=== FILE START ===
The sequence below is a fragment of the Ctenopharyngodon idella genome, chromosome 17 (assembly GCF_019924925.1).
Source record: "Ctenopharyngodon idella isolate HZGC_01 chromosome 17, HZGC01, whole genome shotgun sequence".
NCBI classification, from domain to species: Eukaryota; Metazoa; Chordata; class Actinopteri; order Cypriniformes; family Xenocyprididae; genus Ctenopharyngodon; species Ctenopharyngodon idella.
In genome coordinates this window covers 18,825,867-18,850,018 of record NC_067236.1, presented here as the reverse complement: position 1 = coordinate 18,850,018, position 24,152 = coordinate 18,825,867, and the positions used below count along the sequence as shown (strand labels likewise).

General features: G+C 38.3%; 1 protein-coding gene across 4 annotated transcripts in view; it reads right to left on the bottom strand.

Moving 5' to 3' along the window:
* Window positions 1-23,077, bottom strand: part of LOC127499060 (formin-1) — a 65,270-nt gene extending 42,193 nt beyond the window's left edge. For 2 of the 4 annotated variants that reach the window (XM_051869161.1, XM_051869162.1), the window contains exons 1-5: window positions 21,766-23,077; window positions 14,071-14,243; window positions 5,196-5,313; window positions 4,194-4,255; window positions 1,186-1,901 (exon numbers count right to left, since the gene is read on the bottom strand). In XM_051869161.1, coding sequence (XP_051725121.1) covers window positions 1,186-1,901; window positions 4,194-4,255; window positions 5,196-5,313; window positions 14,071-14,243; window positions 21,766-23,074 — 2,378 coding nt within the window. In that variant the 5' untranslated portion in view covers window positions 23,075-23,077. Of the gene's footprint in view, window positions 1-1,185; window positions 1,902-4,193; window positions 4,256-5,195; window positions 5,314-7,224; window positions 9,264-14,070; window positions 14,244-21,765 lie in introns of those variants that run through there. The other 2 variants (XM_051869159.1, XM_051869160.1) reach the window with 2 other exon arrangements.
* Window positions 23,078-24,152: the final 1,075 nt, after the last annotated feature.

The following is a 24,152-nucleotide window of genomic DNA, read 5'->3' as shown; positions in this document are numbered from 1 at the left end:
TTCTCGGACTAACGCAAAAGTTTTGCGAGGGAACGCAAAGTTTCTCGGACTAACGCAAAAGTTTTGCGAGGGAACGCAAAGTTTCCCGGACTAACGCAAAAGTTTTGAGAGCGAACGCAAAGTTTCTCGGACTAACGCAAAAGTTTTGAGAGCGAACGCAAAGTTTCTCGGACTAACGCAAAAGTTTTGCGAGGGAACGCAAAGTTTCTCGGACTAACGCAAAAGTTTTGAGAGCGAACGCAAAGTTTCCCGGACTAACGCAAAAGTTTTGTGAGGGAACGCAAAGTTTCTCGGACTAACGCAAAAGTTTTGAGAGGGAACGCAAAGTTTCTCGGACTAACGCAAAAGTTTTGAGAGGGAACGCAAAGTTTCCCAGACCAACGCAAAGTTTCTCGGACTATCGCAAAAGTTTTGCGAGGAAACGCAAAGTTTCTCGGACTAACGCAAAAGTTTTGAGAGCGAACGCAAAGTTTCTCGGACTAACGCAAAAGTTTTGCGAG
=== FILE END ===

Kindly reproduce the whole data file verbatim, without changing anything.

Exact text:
The sequence below is a fragment of the Ctenopharyngodon idella genome, chromosome 17 (assembly GCF_019924925.1).
Source record: "Ctenopharyngodon idella isolate HZGC_01 chromosome 17, HZGC01, whole genome shotgun sequence".
NCBI classification, from domain to species: Eukaryota; Metazoa; Chordata; class Actinopteri; order Cypriniformes; family Xenocyprididae; genus Ctenopharyngodon; species Ctenopharyngodon idella.
In genome coordinates this window covers 18,825,867-18,850,018 of record NC_067236.1, presented here as the reverse complement: position 1 = coordinate 18,850,018, position 24,152 = coordinate 18,825,867, and the positions used below count along the sequence as shown (strand labels likewise).

General features: G+C 38.3%; 1 protein-coding gene across 4 annotated transcripts in view; it reads right to left on the bottom strand.

Moving 5' to 3' along the window:
* Window positions 1-23,077, bottom strand: part of LOC127499060 (formin-1) — a 65,270-nt gene extending 42,193 nt beyond the window's left edge. For 2 of the 4 annotated variants that reach the window (XM_051869161.1, XM_051869162.1), the window contains exons 1-5: window positions 21,766-23,077; window positions 14,071-14,243; window positions 5,196-5,313; window positions 4,194-4,255; window positions 1,186-1,901 (exon numbers count right to left, since the gene is read on the bottom strand). In XM_051869161.1, coding sequence (XP_051725121.1) covers window positions 1,186-1,901; window positions 4,194-4,255; window positions 5,196-5,313; window positions 14,071-14,243; window positions 21,766-23,074 — 2,378 coding nt within the window. In that variant the 5' untranslated portion in view covers window positions 23,075-23,077. Of the gene's footprint in view, window positions 1-1,185; window positions 1,902-4,193; window positions 4,256-5,195; window positions 5,314-7,224; window positions 9,264-14,070; window positions 14,244-21,765 lie in introns of those variants that run through there. The other 2 variants (XM_051869159.1, XM_051869160.1) reach the window with 2 other exon arrangements.
* Window positions 23,078-24,152: the final 1,075 nt, after the last annotated feature.

The following is a 24,152-nucleotide window of genomic DNA, read 5'->3' as shown; positions in this document are numbered from 1 at the left end:
TTCTCGGACTAACGCAAAAGTTTTGCGAGGGAACGCAAAGTTTCTCGGACTAACGCAAAAGTTTTGCGAGGGAACGCAAAGTTTCCCGGACTAACGCAAAAGTTTTGAGAGCGAACGCAAAGTTTCTCGGACTAACGCAAAAGTTTTGAGAGCGAACGCAAAGTTTCTCGGACTAACGCAAAAGTTTTGCGAGGGAACGCAAAGTTTCTCGGACTAACGCAAAAGTTTTGAGAGCGAACGCAAAGTTTCCCGGACTAACGCAAAAGTTTTGTGAGGGAACGCAAAGTTTCTCGGACTAACGCAAAAGTTTTGAGAGGGAACGCAAAGTTTCTCGGACTAACGCAAAAGTTTTGAGAGGGAACGCAAAGTTTCCCAGACCAACGCAAAGTTTCTCGGACTATCGCAAAAGTTTTGCGAGGAAACGCAAAGTTTCTCGGACTAACGCAAAAGTTTTGAGAGCGAACGCAAAGTTTCTCGGACTAACGCAAAAGTTTTGCGAG